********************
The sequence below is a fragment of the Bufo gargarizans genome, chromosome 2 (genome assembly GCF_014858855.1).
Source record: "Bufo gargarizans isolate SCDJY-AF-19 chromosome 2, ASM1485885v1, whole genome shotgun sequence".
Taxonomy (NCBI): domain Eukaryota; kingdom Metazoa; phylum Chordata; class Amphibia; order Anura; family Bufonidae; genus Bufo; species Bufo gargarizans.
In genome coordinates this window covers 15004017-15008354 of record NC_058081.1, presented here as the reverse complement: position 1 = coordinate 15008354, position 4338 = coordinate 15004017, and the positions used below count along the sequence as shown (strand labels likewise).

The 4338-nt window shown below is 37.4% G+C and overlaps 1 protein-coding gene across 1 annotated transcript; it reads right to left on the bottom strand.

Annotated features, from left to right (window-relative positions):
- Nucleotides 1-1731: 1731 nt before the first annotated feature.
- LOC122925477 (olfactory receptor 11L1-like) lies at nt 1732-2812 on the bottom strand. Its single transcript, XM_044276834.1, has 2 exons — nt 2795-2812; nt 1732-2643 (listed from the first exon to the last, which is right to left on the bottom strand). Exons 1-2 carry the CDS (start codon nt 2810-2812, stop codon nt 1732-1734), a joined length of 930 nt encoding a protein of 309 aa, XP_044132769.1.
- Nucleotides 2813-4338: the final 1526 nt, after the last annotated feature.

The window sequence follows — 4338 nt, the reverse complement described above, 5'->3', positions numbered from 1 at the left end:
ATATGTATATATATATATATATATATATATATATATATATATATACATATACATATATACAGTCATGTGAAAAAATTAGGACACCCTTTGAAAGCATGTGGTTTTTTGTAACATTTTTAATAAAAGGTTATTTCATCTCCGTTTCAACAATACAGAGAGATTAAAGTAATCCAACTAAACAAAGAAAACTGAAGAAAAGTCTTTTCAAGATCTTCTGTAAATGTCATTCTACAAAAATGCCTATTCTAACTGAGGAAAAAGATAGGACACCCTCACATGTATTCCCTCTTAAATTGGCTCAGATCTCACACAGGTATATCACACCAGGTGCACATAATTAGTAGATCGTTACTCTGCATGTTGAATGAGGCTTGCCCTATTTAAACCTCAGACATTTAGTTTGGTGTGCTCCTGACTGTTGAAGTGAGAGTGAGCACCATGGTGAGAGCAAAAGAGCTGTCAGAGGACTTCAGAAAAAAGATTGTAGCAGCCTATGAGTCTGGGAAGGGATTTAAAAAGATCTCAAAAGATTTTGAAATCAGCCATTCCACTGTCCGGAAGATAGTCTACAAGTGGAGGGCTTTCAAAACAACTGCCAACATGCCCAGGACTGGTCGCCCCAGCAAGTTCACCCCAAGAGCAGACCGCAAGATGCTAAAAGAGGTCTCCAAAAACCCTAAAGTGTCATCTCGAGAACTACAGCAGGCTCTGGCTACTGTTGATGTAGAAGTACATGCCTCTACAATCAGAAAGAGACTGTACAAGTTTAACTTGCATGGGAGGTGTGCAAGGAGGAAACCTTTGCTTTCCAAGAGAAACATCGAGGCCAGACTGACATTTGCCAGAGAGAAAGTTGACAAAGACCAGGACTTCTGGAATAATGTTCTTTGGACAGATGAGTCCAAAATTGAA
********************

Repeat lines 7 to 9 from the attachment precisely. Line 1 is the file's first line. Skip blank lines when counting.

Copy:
- Nucleotides 1-1731: 1731 nt before the first annotated feature.
- LOC122925477 (olfactory receptor 11L1-like) lies at nt 1732-2812 on the bottom strand. Its single transcript, XM_044276834.1, has 2 exons — nt 2795-2812; nt 1732-2643 (listed from the first exon to the last, which is right to left on the bottom strand). Exons 1-2 carry the CDS (start codon nt 2810-2812, stop codon nt 1732-1734), a joined length of 930 nt encoding a protein of 309 aa, XP_044132769.1.
- Nucleotides 2813-4338: the final 1526 nt, after the last annotated feature.